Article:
Byline: Miles Socha

NEW YORK — There are no cardboard crab contraptions or hand-painted wearable seahorse floats in the new John Galliano shop at Saks Fifth Avenue here, even though those child-like creations were a big part of the designer’s wild runway romp in Paris last month.
But they might yet have more time in the spotlight. Galliano said Saks had expressed interest in putting one of his paper creations in its windows. And rest assured, they’ll be archived, not scrapped. “I’d like to keep a couple for the garden,” the designer mused.
There is method to his madcap ways. Galliano insisted his arts-and-crafts experiments would translate into future collections, perhaps in the form of more “primitive cuts.”
“That was an expression of art and joy,” he said of his show. “Sometimes you have to do that type of thing.”
There were doubters, for sure, but “that type of thing” has translated into “the best-selling collection we’ve ever done,” Galliano said.
“I think the collection was fabulous,” agreed Christina Johnson, chief executive officer of Saks, which hosted a cocktail party at the store and a dinner afterward at La Grenouille to inaugurate the new 500-square-foot shop. “We are very much believers in John Galliano and his wonderful creative talents.”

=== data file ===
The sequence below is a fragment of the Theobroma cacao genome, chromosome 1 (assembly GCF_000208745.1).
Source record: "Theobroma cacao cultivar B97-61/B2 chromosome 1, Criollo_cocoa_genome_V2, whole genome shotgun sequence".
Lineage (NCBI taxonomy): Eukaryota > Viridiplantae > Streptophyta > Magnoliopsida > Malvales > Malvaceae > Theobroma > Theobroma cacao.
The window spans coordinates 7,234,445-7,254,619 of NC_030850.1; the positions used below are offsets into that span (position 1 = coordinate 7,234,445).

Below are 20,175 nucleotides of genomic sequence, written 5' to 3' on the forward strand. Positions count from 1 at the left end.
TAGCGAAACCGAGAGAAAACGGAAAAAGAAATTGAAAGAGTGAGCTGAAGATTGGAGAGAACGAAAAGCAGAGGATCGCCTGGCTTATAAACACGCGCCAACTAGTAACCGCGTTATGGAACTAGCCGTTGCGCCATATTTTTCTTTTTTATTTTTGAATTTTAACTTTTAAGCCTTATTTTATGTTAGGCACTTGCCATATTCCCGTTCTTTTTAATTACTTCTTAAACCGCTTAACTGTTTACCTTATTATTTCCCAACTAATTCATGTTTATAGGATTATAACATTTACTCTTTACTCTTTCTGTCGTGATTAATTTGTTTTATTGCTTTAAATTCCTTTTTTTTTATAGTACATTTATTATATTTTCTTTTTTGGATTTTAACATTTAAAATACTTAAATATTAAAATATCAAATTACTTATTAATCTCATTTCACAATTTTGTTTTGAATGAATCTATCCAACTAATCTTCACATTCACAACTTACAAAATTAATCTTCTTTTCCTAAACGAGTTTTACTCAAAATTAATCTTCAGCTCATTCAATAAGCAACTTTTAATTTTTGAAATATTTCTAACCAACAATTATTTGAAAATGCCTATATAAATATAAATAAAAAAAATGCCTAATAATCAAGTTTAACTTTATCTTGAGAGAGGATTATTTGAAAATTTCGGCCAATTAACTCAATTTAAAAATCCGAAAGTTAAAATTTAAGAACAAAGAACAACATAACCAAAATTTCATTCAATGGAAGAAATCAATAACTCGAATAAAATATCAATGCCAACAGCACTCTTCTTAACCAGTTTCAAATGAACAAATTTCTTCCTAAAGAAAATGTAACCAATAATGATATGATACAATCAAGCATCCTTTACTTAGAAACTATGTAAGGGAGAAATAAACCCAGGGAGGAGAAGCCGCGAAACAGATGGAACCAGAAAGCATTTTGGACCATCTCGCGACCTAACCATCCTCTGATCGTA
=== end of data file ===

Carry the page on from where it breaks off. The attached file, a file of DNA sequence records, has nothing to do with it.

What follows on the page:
A two-day trunk show of Galliano’s fall collection that ended Wednesday yielded orders of about $200,000. On the most wanted list were: black devore gowns, six orders placed at $2,460 a throw; crocodile-printed cashmere twin sets for $2,100, a dozen ordered; and a kiwi suede zip-front jacket for $2,580, also yielding a dozen orders.
While guests milled around the red-carpeted shop inspecting python-printed cashmere twinsets and paint-splattered suits, Galliano loped in just as the hard-house beats kicked in and a gaggle of model groupies floated in wearing his wispy, tie-dyed chiffon numbers and killer lace-up boots.
Tanned and buff, with his shirt flaring open and his feet tucked into jeweled flip-flops, Galliano said he planned to knock around New York for a couple of weeks to research his next three collections: his spring signature line, spring Christian Dior ready-to-wear and fall Dior Couture. It’s something he’s done for the past two years. On his agenda are museums, photography exhibitions, art galleries and intensive people-watching.
“I get greatly inspired here,” he said, grinning his signature pirate grin. “I like the energy.”